Microsoft’s Data Detective

Microsoft wants to pick out the bad apples in AI training data.

Photo by Arif Riyanto via Unsplash.

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An AI model is only as good as the data it’s trained on. Microsoft wants to make its data as neat as a pin.

The company is seeking to patent a system for improving machine learning models by “detecting and removing inaccurate training data.” Microsoft’s system essentially works by picking out the outliers. Ironically, it relies on a machine learning model trained to evaluate training data and come up with a “prediction confidence level” determining if the sample is both erroneous and varies too much from the rest of the dataset. 

Microsoft’s tech specifically intends to improve machine learning-based classification, which is widely used across industries, including cybersecurity, logistics, autonomous driving and consumer tech, the company noted. Its system aims to weed out data that’s been inaccurately categorized or labeled due to human error, machine bugs or conflicts. 

“As a result, ML model accuracy may be improved by training on a more accurate revised training set,” Microsoft noted.

Photo via the U.S. Patent and Trademark Office.

Don’t want to dig up datasets yourself? Microsoft is working on that, too.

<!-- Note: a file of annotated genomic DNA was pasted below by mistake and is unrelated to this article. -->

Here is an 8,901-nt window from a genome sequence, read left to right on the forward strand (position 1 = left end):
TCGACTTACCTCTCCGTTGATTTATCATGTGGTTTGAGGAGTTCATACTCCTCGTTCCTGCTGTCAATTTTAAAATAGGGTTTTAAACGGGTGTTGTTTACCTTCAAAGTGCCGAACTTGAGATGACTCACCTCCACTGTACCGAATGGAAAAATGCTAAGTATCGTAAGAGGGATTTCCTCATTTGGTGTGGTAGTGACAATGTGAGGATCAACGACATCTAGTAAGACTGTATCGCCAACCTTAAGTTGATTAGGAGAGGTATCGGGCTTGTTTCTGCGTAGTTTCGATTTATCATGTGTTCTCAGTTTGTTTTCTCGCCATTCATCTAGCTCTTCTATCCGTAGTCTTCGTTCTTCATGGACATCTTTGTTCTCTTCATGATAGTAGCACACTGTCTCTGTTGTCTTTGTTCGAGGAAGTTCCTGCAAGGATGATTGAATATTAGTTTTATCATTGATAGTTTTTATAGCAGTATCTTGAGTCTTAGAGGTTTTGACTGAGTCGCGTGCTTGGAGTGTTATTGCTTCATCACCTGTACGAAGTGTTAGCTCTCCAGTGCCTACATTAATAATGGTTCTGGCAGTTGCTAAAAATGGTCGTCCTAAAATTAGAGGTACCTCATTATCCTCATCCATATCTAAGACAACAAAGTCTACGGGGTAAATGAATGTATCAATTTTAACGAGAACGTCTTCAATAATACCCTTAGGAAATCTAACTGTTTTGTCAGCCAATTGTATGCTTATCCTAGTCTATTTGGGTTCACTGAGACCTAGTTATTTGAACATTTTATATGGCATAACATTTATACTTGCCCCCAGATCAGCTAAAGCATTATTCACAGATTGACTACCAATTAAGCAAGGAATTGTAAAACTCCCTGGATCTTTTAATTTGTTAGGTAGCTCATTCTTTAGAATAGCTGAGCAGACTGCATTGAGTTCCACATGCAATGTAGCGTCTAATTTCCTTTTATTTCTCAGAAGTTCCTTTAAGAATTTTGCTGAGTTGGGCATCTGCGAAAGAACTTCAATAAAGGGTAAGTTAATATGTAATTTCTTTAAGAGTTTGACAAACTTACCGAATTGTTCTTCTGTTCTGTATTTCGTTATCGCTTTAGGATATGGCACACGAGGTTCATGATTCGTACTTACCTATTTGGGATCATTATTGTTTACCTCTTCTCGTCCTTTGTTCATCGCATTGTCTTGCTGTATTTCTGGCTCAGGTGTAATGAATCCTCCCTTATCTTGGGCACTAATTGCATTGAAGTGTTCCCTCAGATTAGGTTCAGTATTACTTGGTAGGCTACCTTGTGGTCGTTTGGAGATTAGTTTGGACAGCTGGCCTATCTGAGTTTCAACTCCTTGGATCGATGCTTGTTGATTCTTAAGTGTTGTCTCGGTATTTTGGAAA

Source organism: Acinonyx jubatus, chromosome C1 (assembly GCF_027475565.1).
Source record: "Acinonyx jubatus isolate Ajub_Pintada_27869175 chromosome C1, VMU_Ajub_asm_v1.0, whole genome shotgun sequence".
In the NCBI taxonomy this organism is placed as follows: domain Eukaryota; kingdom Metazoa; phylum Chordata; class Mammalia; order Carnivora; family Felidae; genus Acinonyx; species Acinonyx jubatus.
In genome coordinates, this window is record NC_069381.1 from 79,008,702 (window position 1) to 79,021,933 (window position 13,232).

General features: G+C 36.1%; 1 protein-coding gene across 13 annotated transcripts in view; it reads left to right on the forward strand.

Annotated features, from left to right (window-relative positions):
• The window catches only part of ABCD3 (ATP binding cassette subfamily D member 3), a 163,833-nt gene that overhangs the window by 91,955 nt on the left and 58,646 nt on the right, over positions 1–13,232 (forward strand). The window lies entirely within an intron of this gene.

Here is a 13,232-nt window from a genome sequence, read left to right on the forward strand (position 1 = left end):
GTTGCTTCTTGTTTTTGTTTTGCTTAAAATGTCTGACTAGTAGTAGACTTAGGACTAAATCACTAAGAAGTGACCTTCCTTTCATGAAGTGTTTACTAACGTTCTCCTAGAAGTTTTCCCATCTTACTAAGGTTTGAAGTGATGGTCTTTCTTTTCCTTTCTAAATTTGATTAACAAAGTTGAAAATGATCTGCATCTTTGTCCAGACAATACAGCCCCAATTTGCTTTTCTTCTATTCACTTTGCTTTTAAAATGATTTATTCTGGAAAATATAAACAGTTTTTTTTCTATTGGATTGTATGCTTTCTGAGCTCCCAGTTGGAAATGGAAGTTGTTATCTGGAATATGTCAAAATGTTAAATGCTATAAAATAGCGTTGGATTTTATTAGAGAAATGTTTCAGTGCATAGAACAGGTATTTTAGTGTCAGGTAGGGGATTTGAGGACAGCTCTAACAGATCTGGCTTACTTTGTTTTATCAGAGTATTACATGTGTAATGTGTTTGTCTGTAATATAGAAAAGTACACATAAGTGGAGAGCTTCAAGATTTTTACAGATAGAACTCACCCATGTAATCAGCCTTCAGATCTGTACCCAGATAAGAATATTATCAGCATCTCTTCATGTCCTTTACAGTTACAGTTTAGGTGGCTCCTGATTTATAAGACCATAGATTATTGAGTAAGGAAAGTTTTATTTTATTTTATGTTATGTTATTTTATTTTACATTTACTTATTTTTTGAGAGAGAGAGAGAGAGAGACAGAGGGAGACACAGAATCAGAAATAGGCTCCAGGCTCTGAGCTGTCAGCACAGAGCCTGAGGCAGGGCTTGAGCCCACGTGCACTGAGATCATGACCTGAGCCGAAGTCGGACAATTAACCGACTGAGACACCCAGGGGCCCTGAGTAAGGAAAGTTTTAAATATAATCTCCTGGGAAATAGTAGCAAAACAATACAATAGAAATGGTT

The company filed a patent application for a “machine-learning training service” using synthetic data. Microsoft’s filing details what it calls “synthetic data as a service,” which provides a machine learning training system that “allows customers to configure, generate, access, manage, and process synthetic data training datasets for machine learning.” 

Microsoft’s system creates training datasets by taking synthetic data assets, such as 3D models and scenes, and altering the “intrinsic” and “extrinsic” parameters, or things like location, orientation and focal length when looking at the 3D scene. The system also takes the manual labor such as labeling, tagging, and updating out of developing datasets.

Photo via the U.S. Patent and Trademark Office.

Ensuring the quality of a dataset can become “quite a bottleneck” in developing AI, said Kevin Gordon, co-founder of AI consulting and development firm Velora Labs. With the wellspring of data that Microsoft can access, finding a way to efficiently organize it could speed up the entire process. That said, Microsoft’s tech to train and detect inaccurate data would more likely be put to use internally, rather than sold as a service, Gordon said. 

The company’s “synthetic data as a service,” on the other hand, could help enable tons of small startups and individual developers to work on their own AI models much more easily, Gordon said. This is doubly true for those that are just dabbling in AI and don’t have “hordes of people helping with the data side.”

“It might not be the tool that’s really aimed towards big companies,” said Gordon. 

But similar to NVIDIA’s work with synthetic data, securing this patent may prove difficult. There are plenty of companies, big and small, innovating and competing in the synthetic data space.

“There are a lot of people in big organizations with the legal power behind it that are also working on (synthetic data),” said Gordon. “I can see these being quite tough unless (Microsoft) can attach it to something a little more concrete that they can narrow the scope on.” 

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